Jewish-Arab Dialogue through Music
Hostilities in the Middle East today obscure the fact that for millennia, Jews coexisted with their Arab neighbors throughout the region, in North Africa, and in Muslim Spain. Through the visionary lens of acclaimed musician and composer Yoel Ben-Simhon, who is an Israeli born of Moroccan parentage, students can begin to see the synthesis of Jewish and Arab cultures and explore new avenues for cross-cultural dialogue. Ben-Simhon has committed himself to researching the relationship between Jewish and Arab music, and he holds a BA and MA in music performance and composition. Through interactive performances and personal narrative, he introduces students to the multicultural Middle East, its musical legacy, and a positive vision of the future.
Yoel offers several educational formats that can be tailored to each school's particular needs:
1. Lecture/master class- (for music students) on Arab music and it¹s historical/cultural development since 2nd century Persia till today. Topics will include- maqam theory (Arab modes and it's 1/4 tone system), rhythmic patterns, forms, composition techniques, and taqsim (improvisation). Students will learn how to play several maqams, rhythmic patterns and songs.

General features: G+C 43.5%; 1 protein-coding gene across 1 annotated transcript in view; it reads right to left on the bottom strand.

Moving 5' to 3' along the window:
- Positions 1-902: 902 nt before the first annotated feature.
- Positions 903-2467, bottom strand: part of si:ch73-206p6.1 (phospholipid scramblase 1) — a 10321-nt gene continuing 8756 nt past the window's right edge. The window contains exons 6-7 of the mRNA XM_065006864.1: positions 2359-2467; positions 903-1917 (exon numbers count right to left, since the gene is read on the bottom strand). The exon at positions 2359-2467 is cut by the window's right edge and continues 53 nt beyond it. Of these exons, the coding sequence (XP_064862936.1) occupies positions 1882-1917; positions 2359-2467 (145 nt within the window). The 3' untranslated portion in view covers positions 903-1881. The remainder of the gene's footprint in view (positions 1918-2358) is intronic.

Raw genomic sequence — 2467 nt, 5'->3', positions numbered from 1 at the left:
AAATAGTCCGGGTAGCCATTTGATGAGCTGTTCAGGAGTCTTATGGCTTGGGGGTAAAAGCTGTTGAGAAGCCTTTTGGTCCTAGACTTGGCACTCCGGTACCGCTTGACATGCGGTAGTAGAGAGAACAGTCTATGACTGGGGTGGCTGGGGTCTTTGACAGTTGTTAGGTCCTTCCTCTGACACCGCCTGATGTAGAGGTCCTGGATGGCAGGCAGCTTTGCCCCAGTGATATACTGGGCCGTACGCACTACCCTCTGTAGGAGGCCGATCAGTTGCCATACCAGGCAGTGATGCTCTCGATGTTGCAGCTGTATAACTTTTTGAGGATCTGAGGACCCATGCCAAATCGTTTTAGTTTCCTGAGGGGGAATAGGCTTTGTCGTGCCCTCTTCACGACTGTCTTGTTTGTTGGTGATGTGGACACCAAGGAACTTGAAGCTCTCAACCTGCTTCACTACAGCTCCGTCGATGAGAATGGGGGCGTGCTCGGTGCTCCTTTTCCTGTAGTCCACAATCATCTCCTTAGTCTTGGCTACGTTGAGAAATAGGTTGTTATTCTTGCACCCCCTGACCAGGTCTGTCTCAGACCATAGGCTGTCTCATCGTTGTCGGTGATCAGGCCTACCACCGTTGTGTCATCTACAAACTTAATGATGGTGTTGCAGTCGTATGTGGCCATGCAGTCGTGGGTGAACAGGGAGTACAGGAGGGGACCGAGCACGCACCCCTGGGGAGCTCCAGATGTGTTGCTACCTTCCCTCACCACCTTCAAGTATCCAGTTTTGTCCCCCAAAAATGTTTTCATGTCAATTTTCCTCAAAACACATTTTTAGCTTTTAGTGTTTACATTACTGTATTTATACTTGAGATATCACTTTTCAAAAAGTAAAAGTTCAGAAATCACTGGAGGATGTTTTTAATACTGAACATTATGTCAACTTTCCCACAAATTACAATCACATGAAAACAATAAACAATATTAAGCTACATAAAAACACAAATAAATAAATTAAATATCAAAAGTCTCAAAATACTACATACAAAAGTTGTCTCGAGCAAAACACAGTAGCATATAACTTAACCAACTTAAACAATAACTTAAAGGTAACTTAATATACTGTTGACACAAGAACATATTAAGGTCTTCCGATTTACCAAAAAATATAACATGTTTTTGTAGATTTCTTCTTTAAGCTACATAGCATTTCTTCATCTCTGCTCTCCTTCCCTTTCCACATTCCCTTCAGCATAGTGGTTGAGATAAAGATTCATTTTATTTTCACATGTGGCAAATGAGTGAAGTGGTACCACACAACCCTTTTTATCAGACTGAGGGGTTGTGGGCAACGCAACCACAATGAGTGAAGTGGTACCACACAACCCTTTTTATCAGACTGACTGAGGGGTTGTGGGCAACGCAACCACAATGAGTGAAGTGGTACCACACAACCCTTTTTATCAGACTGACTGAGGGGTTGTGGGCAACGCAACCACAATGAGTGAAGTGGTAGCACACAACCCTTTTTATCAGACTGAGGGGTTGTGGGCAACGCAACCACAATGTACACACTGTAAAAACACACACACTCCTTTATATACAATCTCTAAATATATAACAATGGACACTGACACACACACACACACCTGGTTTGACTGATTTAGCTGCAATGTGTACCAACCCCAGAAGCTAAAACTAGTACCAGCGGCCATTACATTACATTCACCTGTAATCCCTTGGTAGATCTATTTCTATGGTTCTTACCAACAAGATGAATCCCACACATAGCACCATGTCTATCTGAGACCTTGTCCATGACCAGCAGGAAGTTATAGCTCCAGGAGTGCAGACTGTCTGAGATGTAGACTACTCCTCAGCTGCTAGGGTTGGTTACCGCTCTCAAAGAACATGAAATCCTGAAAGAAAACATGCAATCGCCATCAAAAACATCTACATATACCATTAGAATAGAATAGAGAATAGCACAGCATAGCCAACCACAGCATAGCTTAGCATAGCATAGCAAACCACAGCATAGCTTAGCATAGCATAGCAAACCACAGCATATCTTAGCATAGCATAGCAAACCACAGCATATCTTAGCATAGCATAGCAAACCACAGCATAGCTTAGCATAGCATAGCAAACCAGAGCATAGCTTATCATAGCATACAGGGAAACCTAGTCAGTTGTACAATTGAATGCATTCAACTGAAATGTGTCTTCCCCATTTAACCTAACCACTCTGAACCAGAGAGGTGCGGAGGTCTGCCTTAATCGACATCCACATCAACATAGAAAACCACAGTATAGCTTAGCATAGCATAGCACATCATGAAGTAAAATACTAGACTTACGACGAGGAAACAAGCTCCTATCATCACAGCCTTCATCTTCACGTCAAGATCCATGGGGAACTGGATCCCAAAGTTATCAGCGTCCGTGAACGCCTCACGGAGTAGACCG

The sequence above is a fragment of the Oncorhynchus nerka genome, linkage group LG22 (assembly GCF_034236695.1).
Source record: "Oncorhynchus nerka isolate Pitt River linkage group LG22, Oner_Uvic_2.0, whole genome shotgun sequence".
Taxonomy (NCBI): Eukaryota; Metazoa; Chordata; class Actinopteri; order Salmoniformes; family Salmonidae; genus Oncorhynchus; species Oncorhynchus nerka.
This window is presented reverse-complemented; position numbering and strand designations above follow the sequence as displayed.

2. Performance/discussion- on the connection between Jewish and Arabic music since the 2th century Persia till today, with special focus on the Golden Age, 9-15 century- Andalusia/Spain.
3. Assembly and open-school night performances- during which Yoel discusses the songs, followed by a talk-back with the audience. Yoel can perform solo, duo, trio, or full band.
4. Yoel can join Middle Eastern or Jewish history classes to perform and discuss the roots of the music within an historical framework.
5. For campuses experiencing tensions between Jewish, Arab, and Muslim students, Yoel performs and discusses his personal story as an Arab Jew living in Israel. Through a dialogues with one of his Arab-Muslim band member, he shows how they navigate their working relationship and friendship, despite political tensions in the Middle East.
back to teaching